Hygienic, antibacteria sprays can be harmful to the environment as well as germs. Toxic solvents are necessary to ensure that bacteria is destroyed but now there could be a new way to achieve this without the environment paying the price.
In new work published this month in Nature Materials, George John and his team at the City College of New York, in collaboration with Pulickel Ajayan's research group at Rice University, Houston, US, have developed an antibacterial paint based on silver nanoparticles embedded vegetable oils that can be used to coat a wide range of surfaces, including wood, plastic, and glass.
Silver, and silver-based compounds, is highly antimicrobial thanks to its antiseptic properties to several species of bacteria, including the common kitchen microbe, E. coli. Silver nanoparticles interact with the outer membrane of bacteria, causing structural changes that lead to degradation and eventually death of the microbe.
In contrast to the usual methods of producing metal nanoparticles, which involve the use of toxic solvents and highly reactive chemical reducing agents, the paint is produced in a simple, cost-effective, and environmentally safe manner, because the nanoparticles are synthesized directly in the paint itself. The team's new method makes use of a natural, oxidative property of paint that occurs during drying.
In most household paints the binding agent is based on alkyd resin, vegetable-derived drying oils that release free-radical particles during the drying process. When a silver compound is added to the paint, the free radicals act as a natural reducing agent, transforming the metal salt into metal nanoparticles. The nanoparticles are relatively low in concentration and are tightly bound into the polymer network of the binder. The process is simple, inexpensive, and importantly, harmless to the environment.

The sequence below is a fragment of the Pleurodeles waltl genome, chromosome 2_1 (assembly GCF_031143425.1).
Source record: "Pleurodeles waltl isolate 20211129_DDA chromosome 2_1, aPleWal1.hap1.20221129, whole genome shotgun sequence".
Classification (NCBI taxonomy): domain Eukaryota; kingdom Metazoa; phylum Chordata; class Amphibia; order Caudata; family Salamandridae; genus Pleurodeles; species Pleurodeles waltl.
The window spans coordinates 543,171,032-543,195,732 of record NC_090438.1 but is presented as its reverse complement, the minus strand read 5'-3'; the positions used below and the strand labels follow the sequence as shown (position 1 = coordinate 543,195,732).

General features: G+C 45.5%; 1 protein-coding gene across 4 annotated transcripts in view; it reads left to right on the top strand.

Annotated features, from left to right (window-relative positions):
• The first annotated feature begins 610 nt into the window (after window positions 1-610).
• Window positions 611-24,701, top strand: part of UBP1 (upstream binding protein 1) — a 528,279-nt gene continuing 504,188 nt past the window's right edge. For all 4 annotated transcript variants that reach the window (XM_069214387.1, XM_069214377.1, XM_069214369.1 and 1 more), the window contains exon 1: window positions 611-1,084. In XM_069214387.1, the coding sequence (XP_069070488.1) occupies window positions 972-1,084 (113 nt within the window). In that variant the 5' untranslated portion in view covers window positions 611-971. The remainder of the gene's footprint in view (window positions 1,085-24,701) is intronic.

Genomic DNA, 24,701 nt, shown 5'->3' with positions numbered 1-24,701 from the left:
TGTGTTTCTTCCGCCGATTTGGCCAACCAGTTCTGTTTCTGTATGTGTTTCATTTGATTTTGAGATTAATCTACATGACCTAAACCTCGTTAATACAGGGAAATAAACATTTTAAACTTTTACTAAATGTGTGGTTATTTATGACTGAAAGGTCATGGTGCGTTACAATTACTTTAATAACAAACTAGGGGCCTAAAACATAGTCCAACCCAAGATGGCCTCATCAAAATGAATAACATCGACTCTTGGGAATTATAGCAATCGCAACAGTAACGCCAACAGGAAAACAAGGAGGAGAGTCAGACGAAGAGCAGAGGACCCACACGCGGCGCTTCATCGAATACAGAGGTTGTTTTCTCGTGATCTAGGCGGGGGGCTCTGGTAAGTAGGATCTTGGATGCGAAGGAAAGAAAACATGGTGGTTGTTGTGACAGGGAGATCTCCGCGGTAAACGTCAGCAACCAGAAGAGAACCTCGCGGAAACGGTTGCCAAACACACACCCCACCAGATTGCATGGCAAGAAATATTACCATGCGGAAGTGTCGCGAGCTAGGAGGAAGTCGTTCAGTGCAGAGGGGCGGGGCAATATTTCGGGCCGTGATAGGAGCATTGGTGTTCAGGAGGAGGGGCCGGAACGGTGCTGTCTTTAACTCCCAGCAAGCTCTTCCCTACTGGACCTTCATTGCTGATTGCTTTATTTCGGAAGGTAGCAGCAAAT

To test the antibacterial properties of the paint, the team incubated E. coli bacteria overnight on a plain glass slide, a slide coated in normal paint, and a slide coated with the nanoparticle paint. They found that the paint embedded with silver particles killed all the bacteria in comparison to the control slides, a result that confirms that the nanoparticles are toxic to bacteria.
The novel fabrication technique is good news for the environment and the germ-killing paint has far-reaching applications, particularly in the medical, cleaning, and food-preparation industries. "The alkyd paints could be used for both indoor and exterior uses," explained George John. "The excellent antibacterial activity means that the paint could easily be used to coat hospital counter tops, for example, and similar places where there is a potential bacterial contamination."
Article information: Nature Materials, 2008, doi:10.1038/nmat2099
Source: by Sophie Ladden, Wiley
Explore further: Trading in vivo for in silico—a new approach to nanotoxicity assessment